Survey finds one in 10 trainee doctors are bullied

Nearly one in 10 doctors in training experience bullying, a major survey warns today.

The General Medical Council, which polled 50,000 doctors over the issue, said there was no place for bullying and undermining of staff but it was “too common” in medical training.

It warned the problem could affect the safety of patients by making doctors in training more reluctant to report concerns.

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Now it planned to carry out a series of checks in key specialties. New sanctions on doctors who bully or undermine others will also be published next year.

One doctor who responded to the survey said: “If you get on the wrong side of a consultant it may have a big impact on your future career. I’ve experienced this myself and it definitely makes me think twice about reporting instances of bullying, either locally or to the GMC.”

GMC chief executive Niall Dickson said: “There is a need to create a culture where bullying of any kind is simply not tolerated.

“Apart from the damage it can do to individual self-confidence, it is likely to make these doctors much more reluctant to raise concerns. They need to feel able to raise the alarm and know that they will be listened to and action taken. We need to develop a supportive culture that actively encourages doctors in training to feel confident in raising concerns at an earlier stage.”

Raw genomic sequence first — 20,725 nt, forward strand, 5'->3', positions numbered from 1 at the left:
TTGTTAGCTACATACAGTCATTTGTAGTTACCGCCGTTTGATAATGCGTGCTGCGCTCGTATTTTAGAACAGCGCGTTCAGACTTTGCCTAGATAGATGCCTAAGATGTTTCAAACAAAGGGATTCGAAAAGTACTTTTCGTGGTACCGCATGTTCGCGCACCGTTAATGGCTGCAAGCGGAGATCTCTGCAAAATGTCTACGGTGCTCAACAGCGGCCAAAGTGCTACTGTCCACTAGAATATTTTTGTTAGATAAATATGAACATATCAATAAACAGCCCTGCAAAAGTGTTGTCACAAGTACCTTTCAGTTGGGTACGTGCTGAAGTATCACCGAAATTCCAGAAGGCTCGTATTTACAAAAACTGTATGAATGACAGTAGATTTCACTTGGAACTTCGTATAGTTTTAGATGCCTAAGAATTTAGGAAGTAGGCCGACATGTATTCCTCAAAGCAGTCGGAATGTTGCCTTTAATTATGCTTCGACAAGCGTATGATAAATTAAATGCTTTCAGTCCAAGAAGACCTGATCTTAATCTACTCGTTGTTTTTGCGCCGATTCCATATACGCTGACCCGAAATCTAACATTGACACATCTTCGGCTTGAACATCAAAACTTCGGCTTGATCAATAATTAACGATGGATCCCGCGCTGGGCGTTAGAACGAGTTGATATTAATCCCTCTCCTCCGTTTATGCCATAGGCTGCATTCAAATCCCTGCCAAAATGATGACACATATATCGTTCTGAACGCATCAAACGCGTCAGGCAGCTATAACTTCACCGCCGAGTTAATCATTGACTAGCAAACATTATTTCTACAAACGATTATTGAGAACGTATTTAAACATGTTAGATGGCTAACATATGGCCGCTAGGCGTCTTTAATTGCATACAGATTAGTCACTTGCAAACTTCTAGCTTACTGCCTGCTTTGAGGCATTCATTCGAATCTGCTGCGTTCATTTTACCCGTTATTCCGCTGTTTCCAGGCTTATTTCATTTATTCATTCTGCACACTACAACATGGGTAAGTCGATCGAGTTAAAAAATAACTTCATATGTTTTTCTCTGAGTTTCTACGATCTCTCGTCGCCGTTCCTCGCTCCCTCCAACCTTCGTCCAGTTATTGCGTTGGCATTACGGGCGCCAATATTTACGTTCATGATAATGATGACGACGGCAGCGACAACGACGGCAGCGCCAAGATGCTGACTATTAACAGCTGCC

Kitty Mohan, co-chairman of the British Medical Association’s Junior Doctors’ Committee, said the findings were “extremely worrying”.

“Doctors have a duty to speak out about concerns over care, but they need the support of the organisations they work for to feel empowered to do so,” she said.

“It is vitally important that the NHS fosters a culture in which doctors feel able to raise concerns about bad care or bullying.

“If the NHS is to put quality patient care front and centre, and create a working environment in which staff are respected and encouraged rather than bullied and undermined, there needs to be a greater culture of openness and support between management and staff, and confidence that complaints about care or the treatment of staff will be properly acted upon without fear of reprisal.”